According to North all subsequent schools of political criticism employ the same “historicist/contextualist” approach, treating literature as a way of understanding rather than influencing society. Moreover, they tend to couch their readings in esoteric jargon, effectively shielding their work from any broader social relevance. North asserts that what he calls their “specialized knowledge production” serves the needs of neoliberalism—though he never quite explains how. But his account does clarify why the literary academic world is allowed to exist despite its radical posture: A remote and sparsely inhabited island, it exerts zero influence on the world around it.

Now, however, the neoliberal order is in crisis, throwing global politics into disarray and creating an opening for a new critical paradigm. In recent trends—including the renewed focus on form, the recognition of the importance of readers’ moods and affective states, the reaffirmation of the global reach of literature as opposed to an emphasis on national readerships—North discerns hints of a collective revolt against the contextualist-historicist paradigm in favor of a renewal of the public-facing criticism espoused by Richards. 

If such a renewal happens, North will deserve some credit: His effort to disentangle the progressive possibilities of aesthetic cultivation from the reactionary forms it has assumed may well help to rejuvenate the discipline. After all, it is entirely possible to expose students to complexity and nuance without reaffirming the old-school canon of dead white men or the reactionary politics that the canon was made to serve. North’s style is disarmingly lucid and self-assured; his reminds me of the work produced by an earlier kind of scholar, the sort who imagined a general audience. As devastating as it is meticulous, North’s analysis is a tour de force demonstration of what close reading can bring to light and why it would be a tragedy if the discipline ever gave it up.


North is such a smart and articulate thinker that it seems foolish to argue with him. But his strident tone invites debate. A good place to begin is his valorization of I. A. Richards and corresponding demonization of the New Critics. As a result of the New Critics’ ascendance, according to North, “the goal of so much critical work in the discipline became … not to educate the reader, but to adulate the text.” The New Critics are vulnerable to almost every accusation the left has thrown at them, but the one thing they did not do was abdicate the responsibility to educate readers. While Richards’ interpretations of poems tend to be cranky and elliptical, the models of careful exegesis supplied by New Critics were designed to show newcomers to literature how it might be done. To this day, any student who scours a passage from a literary work in search of ambiguities and ironies is following the example they set. The New Critics did defend traditional hierarchies segregating highbrow and lowbrow literature. But so did Richards, who claimed in Principles of Literary Criticism, that “the gulf between what is preferred by the majority and what is accepted as excellent by the most qualified opinion has become infinitely more serious.”

This would be just a trivial objection, except that it reveals a blind spot in North’s framework that has significant consequences. Strangely, for someone so committed to the pragmatic functions of criticism, North systematically privileges critics’ claims about their projects over their actual practices, and judges them on the basis of their mission statements rather than their work. Thus Richards’s abstract statements about what literature should accomplish are more persuasive to him than the New Critics’ engagement with particular literary texts. This tendency to treat statements of belief and intention as the key to understanding a given style of reading yields an impoverished picture of the various historicist schools that North finds wanting. He claims that these schools aim to produce knowledge and therefore don’t influence society, assuming they can do only one or the other. Postcolonialism, critical race theory, gender studies, and New Historicism may not have ushered in the seismic personal and social liberations that they aimed for, but can anyone who pays attention claim that they have done nothing to cultivate “new modes of subjectivity”?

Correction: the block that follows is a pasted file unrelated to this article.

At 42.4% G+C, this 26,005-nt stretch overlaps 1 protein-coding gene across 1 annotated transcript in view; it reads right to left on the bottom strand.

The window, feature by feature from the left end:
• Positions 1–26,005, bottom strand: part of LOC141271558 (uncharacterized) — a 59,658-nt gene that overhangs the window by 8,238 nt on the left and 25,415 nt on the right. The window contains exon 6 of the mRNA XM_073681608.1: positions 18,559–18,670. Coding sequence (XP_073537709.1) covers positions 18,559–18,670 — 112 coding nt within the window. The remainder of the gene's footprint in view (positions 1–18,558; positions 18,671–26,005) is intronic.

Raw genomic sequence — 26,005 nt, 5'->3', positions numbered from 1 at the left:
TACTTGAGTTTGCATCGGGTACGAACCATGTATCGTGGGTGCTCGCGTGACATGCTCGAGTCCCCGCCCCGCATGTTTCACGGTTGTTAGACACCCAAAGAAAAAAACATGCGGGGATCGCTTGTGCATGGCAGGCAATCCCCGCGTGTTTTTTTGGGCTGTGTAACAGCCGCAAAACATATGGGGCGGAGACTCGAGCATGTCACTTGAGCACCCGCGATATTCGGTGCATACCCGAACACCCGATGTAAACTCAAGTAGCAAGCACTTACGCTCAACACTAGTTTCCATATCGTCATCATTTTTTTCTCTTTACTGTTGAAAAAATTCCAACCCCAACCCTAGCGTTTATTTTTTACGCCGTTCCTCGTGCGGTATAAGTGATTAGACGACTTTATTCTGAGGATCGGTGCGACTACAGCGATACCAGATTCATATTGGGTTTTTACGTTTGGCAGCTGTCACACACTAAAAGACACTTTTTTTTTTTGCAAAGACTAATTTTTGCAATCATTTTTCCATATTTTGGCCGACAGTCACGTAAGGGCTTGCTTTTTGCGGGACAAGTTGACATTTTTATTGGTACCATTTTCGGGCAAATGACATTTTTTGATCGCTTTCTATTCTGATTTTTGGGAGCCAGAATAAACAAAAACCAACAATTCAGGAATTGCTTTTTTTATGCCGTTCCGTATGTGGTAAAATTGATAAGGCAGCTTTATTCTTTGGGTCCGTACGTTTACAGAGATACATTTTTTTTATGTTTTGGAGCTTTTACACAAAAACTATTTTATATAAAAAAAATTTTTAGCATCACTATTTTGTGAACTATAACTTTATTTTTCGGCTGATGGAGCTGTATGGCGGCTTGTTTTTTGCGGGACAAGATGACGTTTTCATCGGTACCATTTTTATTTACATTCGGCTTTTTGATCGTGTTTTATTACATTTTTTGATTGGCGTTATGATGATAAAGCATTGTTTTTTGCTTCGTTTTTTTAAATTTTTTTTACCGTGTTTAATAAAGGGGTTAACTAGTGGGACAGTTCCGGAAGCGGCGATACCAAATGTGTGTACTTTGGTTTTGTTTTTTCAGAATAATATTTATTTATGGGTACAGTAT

Then again, North’s main concern may not be whether academic scholarship serves a practical function, but for whom. Over and over, he laments the isolation of the academy and yearns for an approach capable of reaching a wider public. This is a common desire among academics, but it raises the question of whether criticism aimed at such an audience, beyond the university and thus more responsive to market demands, would be better equipped to resist neoliberalism than traditional scholarship. 

It’s worth noting that North is himself producing historicist/contextualist scholarship: His book is focused on a narrowly defined historical context, the Anglo-American twentieth century, and he treats texts as symptoms of broader ideological forces. His book is polemical, but he is calling for, not producing, a new kind of criticism. This, too, is a widespread tendency. So many literary scholars these days seem to hope for a criticism that can crash through the walls of the academy, shape minds, melt hearts, and change the world. It is tempting to debunk their fantasies. But they may serve a necessary function. As North’s book demonstrates, continuing the modest but important work that literary studies does do may depend on its ability to imagine the work that it might do.